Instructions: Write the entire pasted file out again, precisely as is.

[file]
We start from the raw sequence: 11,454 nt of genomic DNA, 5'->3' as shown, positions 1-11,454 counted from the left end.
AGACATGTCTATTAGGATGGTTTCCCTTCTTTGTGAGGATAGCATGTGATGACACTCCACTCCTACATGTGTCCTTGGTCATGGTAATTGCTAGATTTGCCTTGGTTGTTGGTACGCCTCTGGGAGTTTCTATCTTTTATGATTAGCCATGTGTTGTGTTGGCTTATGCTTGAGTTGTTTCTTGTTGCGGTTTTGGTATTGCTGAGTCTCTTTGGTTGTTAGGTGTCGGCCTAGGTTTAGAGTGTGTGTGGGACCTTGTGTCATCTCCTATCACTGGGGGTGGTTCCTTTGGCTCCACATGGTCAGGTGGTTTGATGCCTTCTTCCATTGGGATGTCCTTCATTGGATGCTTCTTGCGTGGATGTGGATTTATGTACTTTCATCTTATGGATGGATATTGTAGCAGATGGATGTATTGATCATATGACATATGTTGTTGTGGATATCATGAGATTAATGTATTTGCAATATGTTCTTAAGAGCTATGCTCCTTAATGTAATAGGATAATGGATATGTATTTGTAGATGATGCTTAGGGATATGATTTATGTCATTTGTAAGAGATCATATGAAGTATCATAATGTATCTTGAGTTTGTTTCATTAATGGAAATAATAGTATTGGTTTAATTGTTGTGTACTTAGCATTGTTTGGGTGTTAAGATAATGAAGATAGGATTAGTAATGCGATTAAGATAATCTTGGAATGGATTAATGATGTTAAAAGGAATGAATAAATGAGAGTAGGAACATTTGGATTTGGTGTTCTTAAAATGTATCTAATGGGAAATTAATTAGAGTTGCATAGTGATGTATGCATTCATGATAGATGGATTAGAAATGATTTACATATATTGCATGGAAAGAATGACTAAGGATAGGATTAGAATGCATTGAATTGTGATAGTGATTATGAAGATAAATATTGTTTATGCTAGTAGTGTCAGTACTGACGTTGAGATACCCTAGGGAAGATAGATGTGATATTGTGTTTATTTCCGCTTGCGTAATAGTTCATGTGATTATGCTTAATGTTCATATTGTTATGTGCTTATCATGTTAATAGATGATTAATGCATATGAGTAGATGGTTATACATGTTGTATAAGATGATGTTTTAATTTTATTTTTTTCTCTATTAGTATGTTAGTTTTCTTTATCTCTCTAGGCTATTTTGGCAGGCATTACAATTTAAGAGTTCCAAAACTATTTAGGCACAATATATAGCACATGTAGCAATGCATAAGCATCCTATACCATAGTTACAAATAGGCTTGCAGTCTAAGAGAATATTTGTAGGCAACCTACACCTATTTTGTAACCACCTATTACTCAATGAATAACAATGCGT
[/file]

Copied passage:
We start from the raw sequence: 11,454 nt of genomic DNA, 5'->3' as shown, positions 1-11,454 counted from the left end.
AGACATGTCTATTAGGATGGTTTCCCTTCTTTGTGAGGATAGCATGTGATGACACTCCACTCCTACATGTGTCCTTGGTCATGGTAATTGCTAGATTTGCCTTGGTTGTTGGTACGCCTCTGGGAGTTTCTATCTTTTATGATTAGCCATGTGTTGTGTTGGCTTATGCTTGAGTTGTTTCTTGTTGCGGTTTTGGTATTGCTGAGTCTCTTTGGTTGTTAGGTGTCGGCCTAGGTTTAGAGTGTGTGTGGGACCTTGTGTCATCTCCTATCACTGGGGGTGGTTCCTTTGGCTCCACATGGTCAGGTGGTTTGATGCCTTCTTCCATTGGGATGTCCTTCATTGGATGCTTCTTGCGTGGATGTGGATTTATGTACTTTCATCTTATGGATGGATATTGTAGCAGATGGATGTATTGATCATATGACATATGTTGTTGTGGATATCATGAGATTAATGTATTTGCAATATGTTCTTAAGAGCTATGCTCCTTAATGTAATAGGATAATGGATATGTATTTGTAGATGATGCTTAGGGATATGATTTATGTCATTTGTAAGAGATCATATGAAGTATCATAATGTATCTTGAGTTTGTTTCATTAATGGAAATAATAGTATTGGTTTAATTGTTGTGTACTTAGCATTGTTTGGGTGTTAAGATAATGAAGATAGGATTAGTAATGCGATTAAGATAATCTTGGAATGGATTAATGATGTTAAAAGGAATGAATAAATGAGAGTAGGAACATTTGGATTTGGTGTTCTTAAAATGTATCTAATGGGAAATTAATTAGAGTTGCATAGTGATGTATGCATTCATGATAGATGGATTAGAAATGATTTACATATATTGCATGGAAAGAATGACTAAGGATAGGATTAGAATGCATTGAATTGTGATAGTGATTATGAAGATAAATATTGTTTATGCTAGTAGTGTCAGTACTGACGTTGAGATACCCTAGGGAAGATAGATGTGATATTGTGTTTATTTCCGCTTGCGTAATAGTTCATGTGATTATGCTTAATGTTCATATTGTTATGTGCTTATCATGTTAATAGATGATTAATGCATATGAGTAGATGGTTATACATGTTGTATAAGATGATGTTTTAATTTTATTTTTTTCTCTATTAGTATGTTAGTTTTCTTTATCTCTCTAGGCTATTTTGGCAGGCATTACAATTTAAGAGTTCCAAAACTATTTAGGCACAATATATAGCACATGTAGCAATGCATAAGCATCCTATACCATAGTTACAAATAGGCTTGCAGTCTAAGAGAATATTTGTAGGCAACCTACACCTATTTTGTAACCACCTATTACTCAATGAATAACAATGCGT